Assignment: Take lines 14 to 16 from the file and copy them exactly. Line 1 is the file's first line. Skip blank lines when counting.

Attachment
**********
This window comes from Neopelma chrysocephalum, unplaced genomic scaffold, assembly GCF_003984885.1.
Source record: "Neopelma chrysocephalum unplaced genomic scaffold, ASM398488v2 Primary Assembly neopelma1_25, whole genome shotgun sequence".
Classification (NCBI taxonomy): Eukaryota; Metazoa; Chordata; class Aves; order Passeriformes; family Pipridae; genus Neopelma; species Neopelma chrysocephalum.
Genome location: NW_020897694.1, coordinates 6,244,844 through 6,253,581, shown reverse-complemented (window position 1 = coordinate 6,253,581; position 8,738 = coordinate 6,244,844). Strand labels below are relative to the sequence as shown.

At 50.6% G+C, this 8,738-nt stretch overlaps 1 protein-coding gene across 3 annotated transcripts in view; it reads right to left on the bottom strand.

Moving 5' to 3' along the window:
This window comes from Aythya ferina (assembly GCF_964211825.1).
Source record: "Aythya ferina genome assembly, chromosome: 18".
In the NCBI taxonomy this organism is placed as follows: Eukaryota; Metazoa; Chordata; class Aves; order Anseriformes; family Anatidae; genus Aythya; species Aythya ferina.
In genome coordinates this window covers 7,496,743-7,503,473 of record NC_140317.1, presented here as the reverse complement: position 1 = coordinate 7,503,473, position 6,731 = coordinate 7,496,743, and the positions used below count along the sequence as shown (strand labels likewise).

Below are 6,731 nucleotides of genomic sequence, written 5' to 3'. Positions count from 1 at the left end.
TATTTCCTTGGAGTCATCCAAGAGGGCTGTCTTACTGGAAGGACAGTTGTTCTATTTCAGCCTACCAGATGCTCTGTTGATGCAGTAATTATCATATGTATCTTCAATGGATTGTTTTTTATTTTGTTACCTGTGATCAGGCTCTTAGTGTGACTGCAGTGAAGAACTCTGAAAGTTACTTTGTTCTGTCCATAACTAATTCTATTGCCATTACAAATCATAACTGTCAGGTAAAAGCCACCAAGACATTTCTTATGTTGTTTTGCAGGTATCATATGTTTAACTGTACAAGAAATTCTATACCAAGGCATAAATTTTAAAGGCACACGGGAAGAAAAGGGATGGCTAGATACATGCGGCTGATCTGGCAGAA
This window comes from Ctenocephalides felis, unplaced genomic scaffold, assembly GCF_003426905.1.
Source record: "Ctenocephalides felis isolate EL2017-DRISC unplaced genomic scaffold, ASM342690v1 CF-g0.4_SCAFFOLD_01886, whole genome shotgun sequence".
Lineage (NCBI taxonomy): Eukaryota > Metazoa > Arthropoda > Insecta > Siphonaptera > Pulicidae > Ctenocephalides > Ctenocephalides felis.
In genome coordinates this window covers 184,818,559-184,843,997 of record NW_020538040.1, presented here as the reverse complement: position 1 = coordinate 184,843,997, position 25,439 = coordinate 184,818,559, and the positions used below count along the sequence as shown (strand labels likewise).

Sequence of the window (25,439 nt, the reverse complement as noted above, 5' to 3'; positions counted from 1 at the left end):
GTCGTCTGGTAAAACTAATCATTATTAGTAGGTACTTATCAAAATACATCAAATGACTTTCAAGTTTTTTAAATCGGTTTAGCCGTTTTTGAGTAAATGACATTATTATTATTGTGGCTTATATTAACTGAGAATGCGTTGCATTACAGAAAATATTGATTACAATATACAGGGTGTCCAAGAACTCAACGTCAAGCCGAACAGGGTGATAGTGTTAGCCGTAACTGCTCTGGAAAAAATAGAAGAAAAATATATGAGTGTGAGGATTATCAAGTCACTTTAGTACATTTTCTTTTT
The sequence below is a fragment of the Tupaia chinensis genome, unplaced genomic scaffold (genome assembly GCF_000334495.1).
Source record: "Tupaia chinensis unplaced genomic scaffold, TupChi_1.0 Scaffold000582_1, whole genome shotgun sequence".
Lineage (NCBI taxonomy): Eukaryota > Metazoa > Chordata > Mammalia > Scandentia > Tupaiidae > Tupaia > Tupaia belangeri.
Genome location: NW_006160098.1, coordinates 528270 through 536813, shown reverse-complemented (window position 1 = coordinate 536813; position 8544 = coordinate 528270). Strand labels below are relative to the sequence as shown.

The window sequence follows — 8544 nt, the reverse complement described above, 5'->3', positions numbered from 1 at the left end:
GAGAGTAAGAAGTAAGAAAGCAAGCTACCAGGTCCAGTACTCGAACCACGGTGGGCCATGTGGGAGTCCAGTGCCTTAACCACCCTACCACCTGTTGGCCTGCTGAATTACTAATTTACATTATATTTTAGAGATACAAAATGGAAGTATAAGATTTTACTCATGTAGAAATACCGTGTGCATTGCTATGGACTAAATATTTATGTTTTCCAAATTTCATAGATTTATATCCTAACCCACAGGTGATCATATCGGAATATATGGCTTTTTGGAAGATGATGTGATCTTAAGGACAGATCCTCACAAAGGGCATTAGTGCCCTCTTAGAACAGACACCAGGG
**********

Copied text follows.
Source record: "Ctenocephalides felis isolate EL2017-DRISC unplaced genomic scaffold, ASM342690v1 CF-g0.4_SCAFFOLD_01886, whole genome shotgun sequence".
Lineage (NCBI taxonomy): Eukaryota > Metazoa > Arthropoda > Insecta > Siphonaptera > Pulicidae > Ctenocephalides > Ctenocephalides felis.
In genome coordinates this window covers 184,818,559-184,843,997 of record NW_020538040.1, presented here as the reverse complement: position 1 = coordinate 184,843,997, position 25,439 = coordinate 184,818,559, and the positions used below count along the sequence as shown (strand labels likewise).